Pocket Wifi (Mobile Router) Rental
- Another great option for visitors to Japan is to rent a pocket wifi unit. This is good for people who have locked devices and those who don't want to bother with APN settings. A pocket wifi is also a great option for people traveling in a group (several people can log onto one device). And, these units have unlimited data and they tend to be very fast.
- You can rent a Ninja Wifi Router online through Voyagin which will be waiting for you when you arrive at the airport. This gives you unlimited data and you can connect up to 14 devices. You simply drop the unit off at the airport too when you leave.
Prepaid Voice/Data SIM Card Purchase in Japan
- It has recently become possible to purchase prepaid voice/data SIM cards in Japan. These cards are called the B-Mobile PayG Sim. They cost Y9,980 are good for one week from the date of activation. They include 60 minutes of domestic and international calls and 3G of data. They can be purchased online and then delivered to your first night's hotel. You can also purchase them in person at Yodobashi Camera Stores in Japan. Once you receive the card, you must upload your passport photo and visa page in order to activate the card. If the passport photo page does not show your address, you must also upload an official document showing your address (like a driver's license). Thus, these cards are a little fiddly to use, but they are the only way for tourists to get prepaid voice SIMs in Japan.
For More Details
- For a high-level overview of the issues involved with cell phone rental, SIM cards and pocket wifis in Japan, see my Internet In Japan For Tourists: Wifi, Pocket Wifi, SIM Cards, Rental Phones etc page on my other website InsideKyoto.com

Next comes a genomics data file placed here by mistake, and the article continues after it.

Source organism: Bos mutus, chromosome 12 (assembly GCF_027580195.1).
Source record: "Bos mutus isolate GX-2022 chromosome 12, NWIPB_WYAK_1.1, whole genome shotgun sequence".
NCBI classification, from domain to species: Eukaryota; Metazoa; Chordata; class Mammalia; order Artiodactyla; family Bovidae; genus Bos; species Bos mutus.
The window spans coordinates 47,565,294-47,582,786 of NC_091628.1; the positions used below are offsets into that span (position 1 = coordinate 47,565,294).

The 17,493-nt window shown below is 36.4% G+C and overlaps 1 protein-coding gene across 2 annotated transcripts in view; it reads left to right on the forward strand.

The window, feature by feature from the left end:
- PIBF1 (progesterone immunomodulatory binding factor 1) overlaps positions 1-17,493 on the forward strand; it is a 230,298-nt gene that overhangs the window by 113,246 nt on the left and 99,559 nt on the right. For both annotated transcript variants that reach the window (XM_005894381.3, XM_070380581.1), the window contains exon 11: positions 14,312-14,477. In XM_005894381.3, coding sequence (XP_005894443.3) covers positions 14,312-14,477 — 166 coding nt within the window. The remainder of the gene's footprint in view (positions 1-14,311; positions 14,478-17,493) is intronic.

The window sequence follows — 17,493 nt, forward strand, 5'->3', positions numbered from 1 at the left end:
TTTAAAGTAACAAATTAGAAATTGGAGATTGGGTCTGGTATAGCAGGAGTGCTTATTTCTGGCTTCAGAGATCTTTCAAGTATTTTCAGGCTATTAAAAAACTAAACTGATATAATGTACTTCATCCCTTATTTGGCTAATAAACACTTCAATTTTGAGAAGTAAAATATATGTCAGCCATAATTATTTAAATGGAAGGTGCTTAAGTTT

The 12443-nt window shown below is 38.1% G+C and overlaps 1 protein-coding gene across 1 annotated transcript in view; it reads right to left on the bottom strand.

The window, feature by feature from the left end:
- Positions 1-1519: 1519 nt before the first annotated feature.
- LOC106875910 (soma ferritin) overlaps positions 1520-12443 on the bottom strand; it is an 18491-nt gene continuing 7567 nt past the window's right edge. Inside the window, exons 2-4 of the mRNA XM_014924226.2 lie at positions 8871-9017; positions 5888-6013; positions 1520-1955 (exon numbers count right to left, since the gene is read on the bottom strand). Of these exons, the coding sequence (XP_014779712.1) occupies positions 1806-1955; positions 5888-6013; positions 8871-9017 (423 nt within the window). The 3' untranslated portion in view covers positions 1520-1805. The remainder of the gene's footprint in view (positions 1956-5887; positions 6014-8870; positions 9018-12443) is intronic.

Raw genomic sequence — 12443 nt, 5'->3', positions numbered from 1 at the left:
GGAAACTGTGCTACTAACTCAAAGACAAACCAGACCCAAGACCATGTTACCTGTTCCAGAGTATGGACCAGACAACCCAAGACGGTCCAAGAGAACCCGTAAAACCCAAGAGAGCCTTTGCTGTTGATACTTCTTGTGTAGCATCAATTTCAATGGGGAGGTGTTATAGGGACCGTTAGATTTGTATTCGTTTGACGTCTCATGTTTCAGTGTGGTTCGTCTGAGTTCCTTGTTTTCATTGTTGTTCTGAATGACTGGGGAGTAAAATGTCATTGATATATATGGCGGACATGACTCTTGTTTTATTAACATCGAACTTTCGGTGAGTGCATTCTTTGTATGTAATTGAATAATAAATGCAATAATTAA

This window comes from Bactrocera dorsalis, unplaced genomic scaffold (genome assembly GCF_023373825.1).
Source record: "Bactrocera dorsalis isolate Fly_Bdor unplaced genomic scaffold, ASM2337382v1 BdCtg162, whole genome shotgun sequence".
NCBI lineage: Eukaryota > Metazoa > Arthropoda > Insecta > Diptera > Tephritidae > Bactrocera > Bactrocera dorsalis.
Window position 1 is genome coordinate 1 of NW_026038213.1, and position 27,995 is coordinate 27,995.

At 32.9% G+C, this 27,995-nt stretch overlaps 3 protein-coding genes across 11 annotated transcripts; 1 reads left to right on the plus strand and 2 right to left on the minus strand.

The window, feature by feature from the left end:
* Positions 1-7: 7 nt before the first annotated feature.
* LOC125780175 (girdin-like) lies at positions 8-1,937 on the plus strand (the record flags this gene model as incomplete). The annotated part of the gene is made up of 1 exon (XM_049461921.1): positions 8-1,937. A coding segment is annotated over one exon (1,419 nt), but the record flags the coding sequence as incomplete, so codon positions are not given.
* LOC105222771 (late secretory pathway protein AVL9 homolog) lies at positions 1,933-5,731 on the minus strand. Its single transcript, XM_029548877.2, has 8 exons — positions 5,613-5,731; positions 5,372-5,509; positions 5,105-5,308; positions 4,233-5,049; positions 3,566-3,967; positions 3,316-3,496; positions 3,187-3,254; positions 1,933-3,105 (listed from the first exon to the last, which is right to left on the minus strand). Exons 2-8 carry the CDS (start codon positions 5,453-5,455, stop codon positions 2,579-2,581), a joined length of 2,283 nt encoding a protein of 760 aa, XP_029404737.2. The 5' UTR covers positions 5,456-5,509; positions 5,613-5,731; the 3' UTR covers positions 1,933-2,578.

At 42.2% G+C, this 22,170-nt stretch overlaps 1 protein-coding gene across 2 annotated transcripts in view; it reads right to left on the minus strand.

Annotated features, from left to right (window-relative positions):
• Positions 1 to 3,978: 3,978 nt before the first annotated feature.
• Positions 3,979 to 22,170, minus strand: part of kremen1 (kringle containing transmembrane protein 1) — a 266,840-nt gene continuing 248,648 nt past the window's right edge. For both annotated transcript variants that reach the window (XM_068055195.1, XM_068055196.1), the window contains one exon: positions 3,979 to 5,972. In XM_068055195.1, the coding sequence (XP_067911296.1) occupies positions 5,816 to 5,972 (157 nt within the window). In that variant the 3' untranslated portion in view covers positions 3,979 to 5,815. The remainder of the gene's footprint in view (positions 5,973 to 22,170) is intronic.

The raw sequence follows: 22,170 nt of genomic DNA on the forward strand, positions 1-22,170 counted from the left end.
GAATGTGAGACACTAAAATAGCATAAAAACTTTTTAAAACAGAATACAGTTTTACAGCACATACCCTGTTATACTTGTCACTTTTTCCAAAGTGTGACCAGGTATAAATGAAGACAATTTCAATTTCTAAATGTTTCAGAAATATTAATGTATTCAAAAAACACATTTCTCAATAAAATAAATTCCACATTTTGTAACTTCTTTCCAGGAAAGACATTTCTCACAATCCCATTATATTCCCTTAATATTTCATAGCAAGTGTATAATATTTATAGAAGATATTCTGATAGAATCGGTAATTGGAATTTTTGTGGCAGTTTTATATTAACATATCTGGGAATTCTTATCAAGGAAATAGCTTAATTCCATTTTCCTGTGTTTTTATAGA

- The situation with SIM cards, cell phone rentals and wifi in Japan is changing fast. The situation could change by the time you read this. I'll try to keep this page updated, but always do your own research to make sure you get the best deal.
Tokyo Vacation Checklist
- For all the essentials in a brief overview, see my First Time In Tokyo guide
- Check Tokyo accommodation availability and pricing on Booking.com – usually you can reserve a room with no upfront payment. Pay when you check out. Free cancellations too
- Need tips on where to stay? See my one page guide Where To Stay In Tokyo
- You can buy a Japan SIM card online with Klook for collection on arrival at Tokyo Narita or Haneda airports. Or rent an unlimited data pocket wifi router
- See my comprehensive Packing List For Japan
- Compare airline flight prices and timings for the best Japan flight deals.
- If you're visiting more than one city, save a ton of money with a Japan Rail Pass – here's why it's worth it
- A prepaid Suica card makes travelling around Tokyo much easier - here's how
- Get esssential travel insurance for Tokyo – World Nomads is well-regarded (and here's why)